I just … hate the way these companies act.  It’s so distasteful I want nothing at all to do with them.

      1. This is why I only buy music from groups not associated with these mobsters. It’s a bit harder, but hey – most of them are fine with me listening before I buy anyway.

  6. Of course, she most likely did not “download a song from the Pirate Bay,” she downloaded a magnet file. There’s a not-insubstantial technical and legal difference.

    1. +1 for making the kind of fine-grained but important distinction usually glossed over in the typically-lower-res news media.

      Also, gag order? WTF is that about?

      1. Copyright trolls around the globe use nondisclosure agreements to protect how they operate, how much they extort, and how the shakedown works.

    2. Well from TPB’s point of view it makes a lot of difference, but I’m not sure it does from her side.  She still downloaded the song/album, she just acquired it via a magnet file hosted by TPB.

  7. This sounds like something Cory Doctorow would write with running gun battles, deadly midnight raids, and diabolical scheming in the battle between youthful fans and the hired goons of their favorite bands and performers. 

    1. More like ‘hired goons from the record labels saying they’re representing the bands… then the bands being horrified how their names are attached to this and sue.’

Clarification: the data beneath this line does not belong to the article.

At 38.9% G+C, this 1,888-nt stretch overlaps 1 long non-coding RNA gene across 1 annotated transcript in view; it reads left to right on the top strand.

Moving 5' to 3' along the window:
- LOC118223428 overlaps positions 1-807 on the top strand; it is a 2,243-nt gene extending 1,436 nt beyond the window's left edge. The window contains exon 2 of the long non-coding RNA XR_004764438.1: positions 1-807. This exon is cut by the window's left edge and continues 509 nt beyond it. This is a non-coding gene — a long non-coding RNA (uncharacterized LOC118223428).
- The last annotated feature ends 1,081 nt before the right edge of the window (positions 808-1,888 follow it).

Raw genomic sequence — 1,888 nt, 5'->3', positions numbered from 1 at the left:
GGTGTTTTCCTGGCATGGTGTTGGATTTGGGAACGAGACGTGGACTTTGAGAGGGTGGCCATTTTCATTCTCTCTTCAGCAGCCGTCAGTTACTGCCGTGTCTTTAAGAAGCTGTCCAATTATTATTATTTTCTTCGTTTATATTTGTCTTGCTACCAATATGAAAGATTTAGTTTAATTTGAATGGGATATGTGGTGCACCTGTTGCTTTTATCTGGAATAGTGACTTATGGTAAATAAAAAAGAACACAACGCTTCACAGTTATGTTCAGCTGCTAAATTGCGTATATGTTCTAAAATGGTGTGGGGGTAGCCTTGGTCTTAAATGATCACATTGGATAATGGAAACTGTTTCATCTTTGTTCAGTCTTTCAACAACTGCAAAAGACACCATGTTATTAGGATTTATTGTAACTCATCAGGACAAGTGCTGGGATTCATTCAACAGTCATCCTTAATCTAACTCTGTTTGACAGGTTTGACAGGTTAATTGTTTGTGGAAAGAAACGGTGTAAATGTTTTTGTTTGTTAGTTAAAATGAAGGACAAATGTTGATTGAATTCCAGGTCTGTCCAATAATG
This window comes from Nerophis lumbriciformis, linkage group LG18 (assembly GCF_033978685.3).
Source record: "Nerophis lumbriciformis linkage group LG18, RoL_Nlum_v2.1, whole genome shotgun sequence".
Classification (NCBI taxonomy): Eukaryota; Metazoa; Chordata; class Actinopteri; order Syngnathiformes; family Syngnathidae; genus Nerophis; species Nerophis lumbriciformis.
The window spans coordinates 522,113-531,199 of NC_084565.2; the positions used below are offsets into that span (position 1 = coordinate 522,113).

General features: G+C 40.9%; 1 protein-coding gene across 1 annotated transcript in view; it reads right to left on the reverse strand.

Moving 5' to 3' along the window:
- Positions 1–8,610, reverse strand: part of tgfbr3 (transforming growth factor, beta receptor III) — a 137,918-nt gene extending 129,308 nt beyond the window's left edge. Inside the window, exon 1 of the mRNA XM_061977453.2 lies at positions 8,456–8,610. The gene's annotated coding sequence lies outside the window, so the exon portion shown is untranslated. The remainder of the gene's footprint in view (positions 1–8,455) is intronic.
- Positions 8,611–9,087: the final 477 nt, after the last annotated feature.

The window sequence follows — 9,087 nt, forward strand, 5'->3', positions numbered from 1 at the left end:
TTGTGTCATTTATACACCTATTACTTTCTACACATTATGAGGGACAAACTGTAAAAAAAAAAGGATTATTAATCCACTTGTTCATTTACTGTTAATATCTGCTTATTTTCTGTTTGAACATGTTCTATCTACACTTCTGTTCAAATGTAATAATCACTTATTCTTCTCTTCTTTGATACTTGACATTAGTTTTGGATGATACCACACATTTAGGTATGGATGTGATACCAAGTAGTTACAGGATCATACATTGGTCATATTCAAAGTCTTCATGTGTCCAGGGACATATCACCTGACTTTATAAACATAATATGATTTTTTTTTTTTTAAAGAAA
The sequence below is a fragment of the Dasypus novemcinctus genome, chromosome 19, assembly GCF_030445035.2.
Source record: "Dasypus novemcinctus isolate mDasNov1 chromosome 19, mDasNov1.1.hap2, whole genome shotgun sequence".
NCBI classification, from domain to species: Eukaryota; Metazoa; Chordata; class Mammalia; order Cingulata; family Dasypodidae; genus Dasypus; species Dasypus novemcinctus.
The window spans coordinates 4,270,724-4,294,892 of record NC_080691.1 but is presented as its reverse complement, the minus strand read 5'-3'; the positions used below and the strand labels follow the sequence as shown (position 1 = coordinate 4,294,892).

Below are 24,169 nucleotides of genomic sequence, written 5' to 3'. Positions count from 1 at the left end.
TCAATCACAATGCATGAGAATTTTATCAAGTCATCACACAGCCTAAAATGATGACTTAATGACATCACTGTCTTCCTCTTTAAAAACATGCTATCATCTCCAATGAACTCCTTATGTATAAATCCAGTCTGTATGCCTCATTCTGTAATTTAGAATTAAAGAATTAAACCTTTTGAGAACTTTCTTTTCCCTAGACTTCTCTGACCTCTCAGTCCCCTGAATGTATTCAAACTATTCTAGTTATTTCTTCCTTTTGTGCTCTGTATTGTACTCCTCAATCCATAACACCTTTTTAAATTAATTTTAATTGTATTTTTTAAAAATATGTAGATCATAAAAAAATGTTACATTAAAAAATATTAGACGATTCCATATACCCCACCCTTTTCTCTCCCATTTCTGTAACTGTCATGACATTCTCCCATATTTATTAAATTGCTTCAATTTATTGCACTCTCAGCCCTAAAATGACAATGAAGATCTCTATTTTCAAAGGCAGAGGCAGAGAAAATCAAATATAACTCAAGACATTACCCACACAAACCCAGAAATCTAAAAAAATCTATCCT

8. Another disaster averted by the timely and conscientious adjudication of tolerance by our wise and perspicacious leaders, brows trammelled with naught but a crease of concern for all of the free and happy world.

  9. One possible solution to overly zealous copyright enforcement is to promote a wide-spread and long duration boycott of all copyrighted music until the bastards go out of business.  After that, just mention to the movie and book guys that if they don’t come up with more reasonable copyright solutions, they’ll go the way of the music industry.

    1. No thanks, as all music created automatically falls under copyright unless the creator specifically licences it under say, Creative Commons (which of course is another form of copyright) I think that action might be a little overzealous. The concept is also completely unworkable as your view wouldn’t be shared with even a large minority and by extension the boycott would be rather fruitless.

      By all means, avoid buying music from record labels that are involved with this sort of heavy handed approach, but don’t expect it will run them out of business, and please keep supporting the record companies and independent artists that don’t use these sorts of techniques (despite still copyrighting their music).

  10. I’ve turned my back on commercial radio, i-tune type sites and the like.
    I attend live performances were possible and buy directly from the performers, or buy directly from them online.

    The major labels have been lashing out more than ever because their control and profits are shrinking. They will soon be a bad memory.

    I say good riddance! Most have never really stood for the artist or their art, just profit.

    We are fundamentally at a point with the w.w.web that any artist can promote themselves and handle the sales of their own content. This is the future I think.

  11. What they didn’t tell you is that the little girl burned dozens of copies of the song to CD’s and sold them on eBay!

    But seriously, you wouldn’t prosecute anyone if that girl had stolen a candy bar, but she saw a link dangled in front of her and suddenly – a crime has been committed! Give me 600 euros, right now!

    1. Absolutely.  We all know that the recording industry’s first concern is for its performers.

      Oh, wait…..